September 2019

Into the Planet

By Jill Heinerth
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“When I describe the act of cave diving to most people, they think I have a death wish,” notes Jill Heinerth, who has spent over 30 years diving all over the world, often into deep, pitch-dark, narrow and, yes, highly dangerous places. She has explored, filmed and photographed remote underwater regions for National Geographic, the National Oceanic and Atmospheric Administration and other institutions, and she’s not only an outspoken environmental advocate but also the Explorer-in-Residence for the Royal Canadian Geographical Society.

So it’s hardly a surprise that the journeys she describes in Into the Planet: My Life as a Cave Diver make for exciting, edge-of-your-seat reading. Not only is Heinerth’s memoir thoughtfully structured and adrenaline-filled, but it also offers a fascinating account of exactly how one becomes a renowned, record-setting adventurer.

As a girl growing up in Canada, Heinerth decided she wanted to learn to dive as soon as she saw Jacques Cousteau on TV. That’s despite the fact that one of her earliest memories is of nearly drowning and that she failed her first swimming lesson—because she was, of course, so busy floating and gazing intently at the underwater world that she didn’t bother to attempt any strokes. As a young woman, she sold a successful advertising business in Toronto and bought a ticket to the Cayman Islands in hopes of becoming a diver, shocking family and friends.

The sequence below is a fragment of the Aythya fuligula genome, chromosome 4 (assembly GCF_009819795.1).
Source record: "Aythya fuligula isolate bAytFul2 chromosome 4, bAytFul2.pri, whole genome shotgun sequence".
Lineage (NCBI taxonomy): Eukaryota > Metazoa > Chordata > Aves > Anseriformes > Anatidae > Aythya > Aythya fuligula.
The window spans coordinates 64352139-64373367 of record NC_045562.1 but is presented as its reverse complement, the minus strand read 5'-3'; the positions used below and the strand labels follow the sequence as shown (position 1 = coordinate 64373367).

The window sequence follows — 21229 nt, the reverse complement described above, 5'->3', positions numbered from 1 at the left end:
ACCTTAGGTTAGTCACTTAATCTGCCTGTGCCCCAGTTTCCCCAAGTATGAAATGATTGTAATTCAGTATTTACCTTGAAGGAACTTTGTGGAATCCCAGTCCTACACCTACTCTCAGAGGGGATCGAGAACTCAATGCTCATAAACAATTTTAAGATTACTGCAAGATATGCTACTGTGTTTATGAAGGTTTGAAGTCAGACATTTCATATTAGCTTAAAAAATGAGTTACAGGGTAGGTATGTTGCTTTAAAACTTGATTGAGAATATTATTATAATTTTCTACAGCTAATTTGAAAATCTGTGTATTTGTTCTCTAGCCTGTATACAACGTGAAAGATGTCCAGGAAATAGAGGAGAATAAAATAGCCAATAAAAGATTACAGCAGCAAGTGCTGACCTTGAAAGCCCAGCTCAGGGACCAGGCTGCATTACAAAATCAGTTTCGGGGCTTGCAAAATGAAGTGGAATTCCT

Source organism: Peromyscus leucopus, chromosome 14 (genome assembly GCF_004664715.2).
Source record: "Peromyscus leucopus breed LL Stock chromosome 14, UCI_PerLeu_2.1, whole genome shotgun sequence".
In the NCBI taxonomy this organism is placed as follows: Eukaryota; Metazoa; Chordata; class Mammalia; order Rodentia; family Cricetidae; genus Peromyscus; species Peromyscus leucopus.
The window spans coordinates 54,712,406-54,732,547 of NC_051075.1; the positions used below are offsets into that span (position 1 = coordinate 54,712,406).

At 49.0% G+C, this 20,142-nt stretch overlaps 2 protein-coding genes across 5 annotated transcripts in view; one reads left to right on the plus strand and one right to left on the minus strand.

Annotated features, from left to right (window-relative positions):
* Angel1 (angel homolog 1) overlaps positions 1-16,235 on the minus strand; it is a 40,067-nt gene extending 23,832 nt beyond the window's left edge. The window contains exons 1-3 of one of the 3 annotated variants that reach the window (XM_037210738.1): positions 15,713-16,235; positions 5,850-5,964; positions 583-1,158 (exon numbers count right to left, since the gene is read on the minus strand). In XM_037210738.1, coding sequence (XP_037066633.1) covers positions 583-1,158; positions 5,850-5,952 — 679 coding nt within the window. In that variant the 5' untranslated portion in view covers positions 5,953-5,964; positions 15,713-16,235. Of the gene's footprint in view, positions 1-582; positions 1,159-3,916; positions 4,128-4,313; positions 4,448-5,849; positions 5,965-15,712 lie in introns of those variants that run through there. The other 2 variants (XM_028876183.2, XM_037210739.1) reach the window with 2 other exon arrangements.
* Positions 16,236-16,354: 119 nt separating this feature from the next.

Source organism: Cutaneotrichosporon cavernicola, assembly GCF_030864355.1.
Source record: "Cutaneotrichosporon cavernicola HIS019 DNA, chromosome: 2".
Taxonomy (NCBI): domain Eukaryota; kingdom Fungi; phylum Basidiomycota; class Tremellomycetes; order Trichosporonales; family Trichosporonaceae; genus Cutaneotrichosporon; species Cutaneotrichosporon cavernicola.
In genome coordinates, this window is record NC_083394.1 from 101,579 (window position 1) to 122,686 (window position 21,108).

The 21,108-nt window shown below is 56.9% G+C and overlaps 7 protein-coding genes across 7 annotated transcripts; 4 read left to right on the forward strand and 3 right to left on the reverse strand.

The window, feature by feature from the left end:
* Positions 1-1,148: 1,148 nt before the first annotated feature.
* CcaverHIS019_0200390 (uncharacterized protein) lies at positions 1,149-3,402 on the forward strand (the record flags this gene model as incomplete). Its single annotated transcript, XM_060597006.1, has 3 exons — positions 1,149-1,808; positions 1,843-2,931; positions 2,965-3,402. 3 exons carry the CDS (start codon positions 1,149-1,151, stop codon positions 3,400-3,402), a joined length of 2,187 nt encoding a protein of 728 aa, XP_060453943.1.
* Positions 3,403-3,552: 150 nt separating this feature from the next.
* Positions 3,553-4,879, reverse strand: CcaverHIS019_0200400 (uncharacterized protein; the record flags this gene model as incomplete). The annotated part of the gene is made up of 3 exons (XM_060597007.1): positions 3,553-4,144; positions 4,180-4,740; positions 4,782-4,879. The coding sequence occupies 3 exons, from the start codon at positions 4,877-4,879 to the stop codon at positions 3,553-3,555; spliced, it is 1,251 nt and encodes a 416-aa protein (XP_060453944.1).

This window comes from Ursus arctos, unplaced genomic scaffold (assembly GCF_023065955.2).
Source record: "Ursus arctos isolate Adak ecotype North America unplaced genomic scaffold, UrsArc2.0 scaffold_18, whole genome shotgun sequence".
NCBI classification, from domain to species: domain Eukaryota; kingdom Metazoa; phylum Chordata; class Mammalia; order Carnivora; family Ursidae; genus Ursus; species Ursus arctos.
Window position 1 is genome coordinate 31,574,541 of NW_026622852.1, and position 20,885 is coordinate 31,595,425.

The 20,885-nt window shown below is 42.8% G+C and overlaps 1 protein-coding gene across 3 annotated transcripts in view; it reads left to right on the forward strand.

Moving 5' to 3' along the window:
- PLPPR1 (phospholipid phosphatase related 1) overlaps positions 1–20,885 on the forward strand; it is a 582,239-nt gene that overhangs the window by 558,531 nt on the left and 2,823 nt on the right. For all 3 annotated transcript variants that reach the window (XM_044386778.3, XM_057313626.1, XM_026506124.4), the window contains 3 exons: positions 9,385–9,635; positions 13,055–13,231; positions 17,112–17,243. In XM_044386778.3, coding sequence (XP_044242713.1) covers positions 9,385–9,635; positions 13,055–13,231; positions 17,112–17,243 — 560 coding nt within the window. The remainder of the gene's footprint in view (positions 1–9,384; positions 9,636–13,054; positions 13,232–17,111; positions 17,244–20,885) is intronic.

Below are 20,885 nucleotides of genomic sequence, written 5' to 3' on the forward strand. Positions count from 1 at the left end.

Her wild gamble paid off, and Heinerth has spent the rest of her life “swimming through the veins of Mother Earth,” as she calls it, delighting in the wonders of ice-filled caves beneath Siberia’s Ural Mountains and lava tubes inside a Spanish volcano.

Such wonders and achievements have not come without dramatic, dire sacrifices, particularly as a woman in a testosterone-heavy field. A number of close friends have perished in diving accidents; she has repeatedly helped with the heartbreaking task of body recovery. After she suffered a severe case of the bends, a doctor advised Heinerth to “never dive again,” which she ignored. She narrowly escaped death several times amid the caves and crevices of an Antarctic Circle iceberg, all while suffering a leaky glove in the icy 28–degree waters, just one-tenth of a degree away from the freezing point of salt water. After her narrow escape, she commented, “The cave tried to keep us today.” Hours later, as she and her team were preparing to dive yet again, they watched the iceberg completely collapse, which would have meant certain death had they been in the water. 

There’s never a dull moment in Into the Planet, which bursts with full-throttle exuberance for the highs, and sometimes even the lows, of being a pioneering, modern-day explorer. As Heinerth concludes, “When we transcend the fear of failure and terror of the unknown, we are all capable of great things, personally and as a society.”

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Into the Planet

Into the Planet

By Jill Heinerth
ISBN 9780062691545

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